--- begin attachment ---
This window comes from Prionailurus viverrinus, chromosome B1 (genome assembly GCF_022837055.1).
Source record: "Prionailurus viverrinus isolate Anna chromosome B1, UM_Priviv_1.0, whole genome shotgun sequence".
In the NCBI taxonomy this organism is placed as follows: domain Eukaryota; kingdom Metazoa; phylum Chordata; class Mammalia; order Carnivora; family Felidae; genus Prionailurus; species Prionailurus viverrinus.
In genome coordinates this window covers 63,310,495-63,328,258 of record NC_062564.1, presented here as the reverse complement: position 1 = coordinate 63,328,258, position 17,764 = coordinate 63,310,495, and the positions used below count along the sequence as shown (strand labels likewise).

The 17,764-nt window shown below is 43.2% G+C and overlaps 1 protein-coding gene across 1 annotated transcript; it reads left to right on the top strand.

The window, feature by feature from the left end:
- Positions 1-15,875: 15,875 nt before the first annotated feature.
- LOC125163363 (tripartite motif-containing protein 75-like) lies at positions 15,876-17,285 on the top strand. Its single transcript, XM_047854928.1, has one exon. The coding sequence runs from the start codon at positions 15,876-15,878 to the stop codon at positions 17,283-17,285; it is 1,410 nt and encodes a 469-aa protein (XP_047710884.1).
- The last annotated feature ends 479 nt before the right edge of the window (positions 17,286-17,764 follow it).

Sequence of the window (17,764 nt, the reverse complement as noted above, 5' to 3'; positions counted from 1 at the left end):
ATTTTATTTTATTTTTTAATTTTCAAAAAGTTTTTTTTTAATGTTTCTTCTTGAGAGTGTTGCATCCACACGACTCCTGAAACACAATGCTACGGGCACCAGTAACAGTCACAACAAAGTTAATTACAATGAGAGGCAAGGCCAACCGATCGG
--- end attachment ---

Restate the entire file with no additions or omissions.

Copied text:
This window comes from Prionailurus viverrinus, chromosome B1 (genome assembly GCF_022837055.1).
Source record: "Prionailurus viverrinus isolate Anna chromosome B1, UM_Priviv_1.0, whole genome shotgun sequence".
In the NCBI taxonomy this organism is placed as follows: domain Eukaryota; kingdom Metazoa; phylum Chordata; class Mammalia; order Carnivora; family Felidae; genus Prionailurus; species Prionailurus viverrinus.
In genome coordinates this window covers 63,310,495-63,328,258 of record NC_062564.1, presented here as the reverse complement: position 1 = coordinate 63,328,258, position 17,764 = coordinate 63,310,495, and the positions used below count along the sequence as shown (strand labels likewise).

The 17,764-nt window shown below is 43.2% G+C and overlaps 1 protein-coding gene across 1 annotated transcript; it reads left to right on the top strand.

The window, feature by feature from the left end:
- Positions 1-15,875: 15,875 nt before the first annotated feature.
- LOC125163363 (tripartite motif-containing protein 75-like) lies at positions 15,876-17,285 on the top strand. Its single transcript, XM_047854928.1, has one exon. The coding sequence runs from the start codon at positions 15,876-15,878 to the stop codon at positions 17,283-17,285; it is 1,410 nt and encodes a 469-aa protein (XP_047710884.1).
- The last annotated feature ends 479 nt before the right edge of the window (positions 17,286-17,764 follow it).

Sequence of the window (17,764 nt, the reverse complement as noted above, 5' to 3'; positions counted from 1 at the left end):
ATTTTATTTTATTTTTTAATTTTCAAAAAGTTTTTTTTTAATGTTTCTTCTTGAGAGTGTTGCATCCACACGACTCCTGAAACACAATGCTACGGGCACCAGTAACAGTCACAACAAAGTTAATTACAATGAGAGGCAAGGCCAACCGATCGG